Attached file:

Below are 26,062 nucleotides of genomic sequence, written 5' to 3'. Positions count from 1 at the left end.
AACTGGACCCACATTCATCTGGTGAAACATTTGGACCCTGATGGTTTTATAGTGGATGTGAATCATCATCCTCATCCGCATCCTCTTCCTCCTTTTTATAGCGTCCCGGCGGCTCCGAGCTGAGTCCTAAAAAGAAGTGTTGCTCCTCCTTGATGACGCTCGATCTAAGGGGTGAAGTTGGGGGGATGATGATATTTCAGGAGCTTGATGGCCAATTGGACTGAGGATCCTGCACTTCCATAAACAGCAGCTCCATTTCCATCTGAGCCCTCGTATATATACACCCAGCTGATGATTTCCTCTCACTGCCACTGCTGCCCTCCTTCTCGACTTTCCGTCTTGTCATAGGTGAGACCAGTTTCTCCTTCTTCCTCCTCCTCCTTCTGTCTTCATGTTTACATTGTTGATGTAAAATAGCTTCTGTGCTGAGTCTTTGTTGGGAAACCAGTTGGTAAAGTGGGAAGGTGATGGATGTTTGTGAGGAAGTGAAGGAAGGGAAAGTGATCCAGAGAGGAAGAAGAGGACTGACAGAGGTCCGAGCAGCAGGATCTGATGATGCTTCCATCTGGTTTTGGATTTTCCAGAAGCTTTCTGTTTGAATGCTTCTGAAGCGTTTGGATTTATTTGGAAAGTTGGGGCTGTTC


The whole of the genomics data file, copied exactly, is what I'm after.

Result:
Below are 26,062 nucleotides of genomic sequence, written 5' to 3'. Positions count from 1 at the left end.
AACTGGACCCACATTCATCTGGTGAAACATTTGGACCCTGATGGTTTTATAGTGGATGTGAATCATCATCCTCATCCGCATCCTCTTCCTCCTTTTTATAGCGTCCCGGCGGCTCCGAGCTGAGTCCTAAAAAGAAGTGTTGCTCCTCCTTGATGACGCTCGATCTAAGGGGTGAAGTTGGGGGGATGATGATATTTCAGGAGCTTGATGGCCAATTGGACTGAGGATCCTGCACTTCCATAAACAGCAGCTCCATTTCCATCTGAGCCCTCGTATATATACACCCAGCTGATGATTTCCTCTCACTGCCACTGCTGCCCTCCTTCTCGACTTTCCGTCTTGTCATAGGTGAGACCAGTTTCTCCTTCTTCCTCCTCCTCCTTCTGTCTTCATGTTTACATTGTTGATGTAAAATAGCTTCTGTGCTGAGTCTTTGTTGGGAAACCAGTTGGTAAAGTGGGAAGGTGATGGATGTTTGTGAGGAAGTGAAGGAAGGGAAAGTGATCCAGAGAGGAAGAAGAGGACTGACAGAGGTCCGAGCAGCAGGATCTGATGATGCTTCCATCTGGTTTTGGATTTTCCAGAAGCTTTCTGTTTGAATGCTTCTGAAGCGTTTGGATTTATTTGGAAAGTTGGGGCTGTTC